In 1662 three English Quakers arrived in Dover, N.H. It didn’t take long before the Puritan townspeople spoke up about the newcomers. They petitioned Richard Waldron, the magistrate at Dover, “humbly craving relief against the spreading and the wicked errors of the Quakers among them.” Dover was frontier country and Waldron was the vice president of the New Hampshire colony and the representative to the Massachusetts General Court, where Quaker persecution was a hotly debated issue.
An ornery Puritan who came from England to New Hampshire in 1635, Waldron came from wealth and he expanded it greatly, acquiring lands in Dover where he constructed mills on the Cochecho River and ran an active trading post with the local Pennacook Indians, with whom he maintained largely friendly relations.
The Quakers, meanwhile, were proving themselves a thorn in the side of New England’s Puritans. They had begun arriving in the colonies in 1656, and agitated for religious freedom. The General Court in Massachusetts repeatedly voted to ban the Quakers and they were punished by an assortment of methods, including whipping and branding.
But the Quakers persisted in demanding their rights. Several chose to become martyrs rather than accept offers of leniency, unless the state authorities would rescind the bans on Quakerism. In 1660, Massachusetts had even executed four Quakers who refused to renounce their faith. This group included Mary Dyer, a martyr who knew her execution would prove controversial for the political leaders of Massachusetts.
In 1662, Waldron had the Dover Quakers – Ann Coleman, Mary Tompkins and Alice Ambrose – arrested as vagabonds. He ordered that they be tied to the back of a cart and walked the 60-plus miles to Boston. Waldron ordered that at each town along the way they were to be stripped and whipped by the local constable. After carrying out the sentence in Dover, the cart was dispatched to Hampton. There, the constable also carried out the punishment.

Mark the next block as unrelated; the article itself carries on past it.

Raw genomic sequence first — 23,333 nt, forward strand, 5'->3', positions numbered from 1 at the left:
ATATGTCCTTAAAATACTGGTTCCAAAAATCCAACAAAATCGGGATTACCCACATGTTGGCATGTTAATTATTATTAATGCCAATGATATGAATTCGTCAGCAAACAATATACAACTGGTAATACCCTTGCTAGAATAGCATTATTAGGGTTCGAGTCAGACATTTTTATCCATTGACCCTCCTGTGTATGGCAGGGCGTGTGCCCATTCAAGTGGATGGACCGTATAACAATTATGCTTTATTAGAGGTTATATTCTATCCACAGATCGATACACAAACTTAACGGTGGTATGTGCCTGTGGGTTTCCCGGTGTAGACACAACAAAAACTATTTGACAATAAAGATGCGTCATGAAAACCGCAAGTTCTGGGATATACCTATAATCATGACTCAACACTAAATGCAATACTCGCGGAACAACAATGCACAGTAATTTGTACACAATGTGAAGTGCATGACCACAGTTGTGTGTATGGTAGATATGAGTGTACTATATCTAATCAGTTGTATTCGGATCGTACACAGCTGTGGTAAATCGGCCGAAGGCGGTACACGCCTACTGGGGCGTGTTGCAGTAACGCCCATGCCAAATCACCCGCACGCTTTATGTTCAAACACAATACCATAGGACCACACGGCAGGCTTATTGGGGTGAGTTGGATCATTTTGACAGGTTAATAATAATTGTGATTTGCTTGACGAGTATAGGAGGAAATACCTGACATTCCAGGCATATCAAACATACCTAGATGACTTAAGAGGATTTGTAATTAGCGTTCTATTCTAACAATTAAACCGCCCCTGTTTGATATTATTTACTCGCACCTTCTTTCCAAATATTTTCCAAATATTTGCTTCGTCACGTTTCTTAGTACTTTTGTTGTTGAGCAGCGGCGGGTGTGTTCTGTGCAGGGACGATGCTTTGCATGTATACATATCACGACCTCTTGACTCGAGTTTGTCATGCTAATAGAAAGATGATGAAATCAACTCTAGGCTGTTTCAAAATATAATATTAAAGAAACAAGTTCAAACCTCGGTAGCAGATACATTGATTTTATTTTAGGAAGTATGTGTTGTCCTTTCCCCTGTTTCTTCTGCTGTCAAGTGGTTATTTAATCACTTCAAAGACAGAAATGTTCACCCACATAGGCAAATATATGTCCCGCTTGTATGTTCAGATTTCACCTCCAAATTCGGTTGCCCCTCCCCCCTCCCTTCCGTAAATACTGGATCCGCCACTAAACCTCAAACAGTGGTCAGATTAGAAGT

The next stop along the punishment trail was Salisbury, Mass. Here, the whippings stopped.
Robert Pike was a constable, militia leader and deputy to the Massachusetts General Court for Salisbury. Though the General Court had outlawed Quakerism, the decision was far from unanimous. Pike and others supported religious freedom, and he and others in Salisbury were outraged at the order to whip the women.
Pike and Walter Barefoot, a political rival to Waldron in New Hampshire, treated the three Quakers’ wounds and helped them escape to Maine. The Quakers correctly believed that the persecution was backfiring. Each incident brought greater attention to their struggle and fresh converts to their faith.
In 1661, the King of England had ordered the colonies to stop executing and imprisoning Quakers. Rather, they were to be sent to England. This was probably the fate Waldron had in mind for the three women he sent to Boston.
Instead, what happened was the three Quakers returned quietly to Dover and established a church there. Fully one third of Dover’s population would eventually convert to Quakerism. Active persecution of the Quakers died out around 1670.
Waldron, in New Hampshire, would meet a horrific fate. Following King Philip’s War in 1678, a group of Indian fighters had fled to New Hampshire. Waldron managed to trick the Indians into attending a “war game.” As soon as they had discharged their muskets, he seized the Indians and sent them to Boston. They were banished into slavery for their part in the war.
The result was that many New Hampshire Indians viewed Waldron with contempt. In 1689 a band of Indians killed him. Waldron was 80.
Robert Pike, meanwhile, had continued his protests for greater religious tolerance. In 1692, as the Salem witch hysteria was gaining momentum, Pike authored a letter to one of the judges in the witch trials. Pike criticized the way the trials were conducted. While he did not dispute whether witchcraft was real, he argued that the Salem trials were not sound.
Pike’s letter made him the first of many who began attacking the witch trials, eventually bringing them to an end. He died in 1706.
Pike’s actions in the Quaker incident were immortalized by John Greenleaf Whittier. In the poem, How the Women Went from Dover, the word of justice Pike are recorded:
Cut loose these poor ones and let them go;
Come what will of it, all men shall know
No warrant is good, though backed by the Crown,
For whipping women in Salisbury town!